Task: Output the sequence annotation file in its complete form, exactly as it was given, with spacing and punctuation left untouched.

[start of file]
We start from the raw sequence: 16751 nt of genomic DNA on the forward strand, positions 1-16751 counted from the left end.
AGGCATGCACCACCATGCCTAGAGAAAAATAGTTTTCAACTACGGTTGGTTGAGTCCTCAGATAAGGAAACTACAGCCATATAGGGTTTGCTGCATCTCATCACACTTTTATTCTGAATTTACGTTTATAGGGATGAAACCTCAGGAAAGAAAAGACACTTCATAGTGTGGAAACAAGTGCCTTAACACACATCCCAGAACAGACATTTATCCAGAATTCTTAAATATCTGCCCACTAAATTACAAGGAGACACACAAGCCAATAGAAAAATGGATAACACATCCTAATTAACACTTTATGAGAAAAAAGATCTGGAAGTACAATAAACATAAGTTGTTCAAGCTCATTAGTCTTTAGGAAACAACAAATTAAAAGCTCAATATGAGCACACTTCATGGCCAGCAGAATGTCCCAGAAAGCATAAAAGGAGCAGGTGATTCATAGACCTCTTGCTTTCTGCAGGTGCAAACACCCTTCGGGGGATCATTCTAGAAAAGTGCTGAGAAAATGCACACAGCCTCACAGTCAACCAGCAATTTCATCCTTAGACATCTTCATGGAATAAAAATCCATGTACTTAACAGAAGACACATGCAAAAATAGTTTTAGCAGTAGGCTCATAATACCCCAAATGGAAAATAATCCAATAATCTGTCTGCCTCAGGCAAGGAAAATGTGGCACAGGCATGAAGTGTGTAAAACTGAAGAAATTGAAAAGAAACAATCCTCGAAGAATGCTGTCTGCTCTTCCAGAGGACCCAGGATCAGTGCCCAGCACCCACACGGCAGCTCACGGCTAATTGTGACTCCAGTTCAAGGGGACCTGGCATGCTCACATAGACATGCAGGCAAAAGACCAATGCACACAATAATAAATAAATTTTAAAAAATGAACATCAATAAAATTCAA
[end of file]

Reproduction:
We start from the raw sequence: 16751 nt of genomic DNA on the forward strand, positions 1-16751 counted from the left end.
AGGCATGCACCACCATGCCTAGAGAAAAATAGTTTTCAACTACGGTTGGTTGAGTCCTCAGATAAGGAAACTACAGCCATATAGGGTTTGCTGCATCTCATCACACTTTTATTCTGAATTTACGTTTATAGGGATGAAACCTCAGGAAAGAAAAGACACTTCATAGTGTGGAAACAAGTGCCTTAACACACATCCCAGAACAGACATTTATCCAGAATTCTTAAATATCTGCCCACTAAATTACAAGGAGACACACAAGCCAATAGAAAAATGGATAACACATCCTAATTAACACTTTATGAGAAAAAAGATCTGGAAGTACAATAAACATAAGTTGTTCAAGCTCATTAGTCTTTAGGAAACAACAAATTAAAAGCTCAATATGAGCACACTTCATGGCCAGCAGAATGTCCCAGAAAGCATAAAAGGAGCAGGTGATTCATAGACCTCTTGCTTTCTGCAGGTGCAAACACCCTTCGGGGGATCATTCTAGAAAAGTGCTGAGAAAATGCACACAGCCTCACAGTCAACCAGCAATTTCATCCTTAGACATCTTCATGGAATAAAAATCCATGTACTTAACAGAAGACACATGCAAAAATAGTTTTAGCAGTAGGCTCATAATACCCCAAATGGAAAATAATCCAATAATCTGTCTGCCTCAGGCAAGGAAAATGTGGCACAGGCATGAAGTGTGTAAAACTGAAGAAATTGAAAAGAAACAATCCTCGAAGAATGCTGTCTGCTCTTCCAGAGGACCCAGGATCAGTGCCCAGCACCCACACGGCAGCTCACGGCTAATTGTGACTCCAGTTCAAGGGGACCTGGCATGCTCACATAGACATGCAGGCAAAAGACCAATGCACACAATAATAAATAAATTTTAAAAAATGAACATCAATAAAATTCAA